This is the point where I whipped together a simple awk script. It had no awareness of the actual layout of the sector, and it could not draw maps, so I spent another insane amount of time to center all those star system circles, colored them according to water/no water, and added spaceport classes.
I also added “trade routes” – basically just solid lines connecting A class ports that were in proximity of each other, and dashed lines connecting B ports to A ports and other B ports in their proximity. (Disregarding the Traveller 3rd Imperium jump limitations, as my FTL will work differently.)
Finally I used the result to sketch a rough border for my primary polity, an Empire (again, more on that later). At this point my map looked like this:
Step Four: Name That Star
After I had gathered data, the next step was to assign a name to every system. I had a bit of an easy start, because I had already gathered a list of 600+ potential names for colony worlds. Many of them were based on Earth locations, people etc which are not suitable for this setting. I did decide to leave in many of the mythology based names – out of necessity as much as anything else. So there’s no “New California”, for example, but a “Morrigan” and an “Uller”. Picking names, coming up with more names, and placing everything on the map took several days. I also began to draw additional borders for minor polities.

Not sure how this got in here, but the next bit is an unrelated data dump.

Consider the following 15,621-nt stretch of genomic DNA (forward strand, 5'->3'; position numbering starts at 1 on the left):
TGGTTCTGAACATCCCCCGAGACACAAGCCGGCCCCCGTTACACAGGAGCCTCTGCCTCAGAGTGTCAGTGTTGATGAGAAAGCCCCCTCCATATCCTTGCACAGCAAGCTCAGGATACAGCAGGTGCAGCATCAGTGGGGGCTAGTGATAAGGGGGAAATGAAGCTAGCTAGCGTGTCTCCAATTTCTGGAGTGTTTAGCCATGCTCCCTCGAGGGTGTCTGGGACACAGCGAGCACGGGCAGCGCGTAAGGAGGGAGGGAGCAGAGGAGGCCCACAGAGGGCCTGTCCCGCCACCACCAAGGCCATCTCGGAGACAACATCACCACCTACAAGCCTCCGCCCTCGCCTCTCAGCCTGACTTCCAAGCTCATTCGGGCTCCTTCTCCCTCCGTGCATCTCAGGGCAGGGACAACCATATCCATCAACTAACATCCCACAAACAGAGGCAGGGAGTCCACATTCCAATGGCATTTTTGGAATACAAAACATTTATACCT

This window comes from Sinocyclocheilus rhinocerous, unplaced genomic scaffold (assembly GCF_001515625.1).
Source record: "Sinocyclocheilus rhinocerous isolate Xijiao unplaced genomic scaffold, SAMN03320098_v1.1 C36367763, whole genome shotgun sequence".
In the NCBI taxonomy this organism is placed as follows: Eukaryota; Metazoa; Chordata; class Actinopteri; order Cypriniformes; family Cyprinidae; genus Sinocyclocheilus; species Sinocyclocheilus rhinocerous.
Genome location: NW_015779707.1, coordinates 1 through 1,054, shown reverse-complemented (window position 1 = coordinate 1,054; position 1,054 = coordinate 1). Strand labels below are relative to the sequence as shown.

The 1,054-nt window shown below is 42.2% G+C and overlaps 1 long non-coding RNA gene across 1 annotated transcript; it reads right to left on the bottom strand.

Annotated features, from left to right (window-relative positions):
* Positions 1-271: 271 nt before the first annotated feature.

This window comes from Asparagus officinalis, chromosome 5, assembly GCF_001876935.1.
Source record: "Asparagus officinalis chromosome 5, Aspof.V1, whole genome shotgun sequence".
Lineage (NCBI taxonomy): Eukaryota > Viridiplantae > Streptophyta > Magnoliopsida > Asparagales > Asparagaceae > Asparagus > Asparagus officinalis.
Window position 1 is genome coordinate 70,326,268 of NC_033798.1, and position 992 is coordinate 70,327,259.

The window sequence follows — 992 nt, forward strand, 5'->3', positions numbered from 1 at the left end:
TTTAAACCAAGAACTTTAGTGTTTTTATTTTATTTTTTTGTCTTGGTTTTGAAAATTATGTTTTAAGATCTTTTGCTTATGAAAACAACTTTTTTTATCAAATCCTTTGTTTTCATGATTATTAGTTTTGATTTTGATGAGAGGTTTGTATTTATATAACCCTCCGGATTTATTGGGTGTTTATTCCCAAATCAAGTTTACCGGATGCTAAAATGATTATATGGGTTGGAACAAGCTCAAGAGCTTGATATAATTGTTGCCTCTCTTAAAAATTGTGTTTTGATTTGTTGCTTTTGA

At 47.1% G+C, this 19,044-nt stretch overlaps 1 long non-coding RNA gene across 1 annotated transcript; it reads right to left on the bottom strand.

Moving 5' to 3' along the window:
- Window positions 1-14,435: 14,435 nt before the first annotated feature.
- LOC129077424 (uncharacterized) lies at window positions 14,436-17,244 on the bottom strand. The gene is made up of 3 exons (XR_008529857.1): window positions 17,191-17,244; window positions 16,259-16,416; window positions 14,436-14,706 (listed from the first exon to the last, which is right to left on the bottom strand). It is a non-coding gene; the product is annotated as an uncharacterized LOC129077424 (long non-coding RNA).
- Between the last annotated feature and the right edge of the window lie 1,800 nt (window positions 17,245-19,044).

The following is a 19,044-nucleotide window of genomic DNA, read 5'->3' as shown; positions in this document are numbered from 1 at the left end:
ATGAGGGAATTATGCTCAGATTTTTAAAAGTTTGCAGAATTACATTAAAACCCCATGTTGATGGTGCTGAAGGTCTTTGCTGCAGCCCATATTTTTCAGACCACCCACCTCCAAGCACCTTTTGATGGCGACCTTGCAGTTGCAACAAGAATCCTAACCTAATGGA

This is a snapshot of the work in progress.
Step Five: Consistency and Detailing
After I had named all star systems, I began an interative process – this is where I am currently at. Basically, I am transcribing every system from the spreadsheet to a text document. At the same time I add Amber/red zones on the map, check for problems, and try to make sense of the results.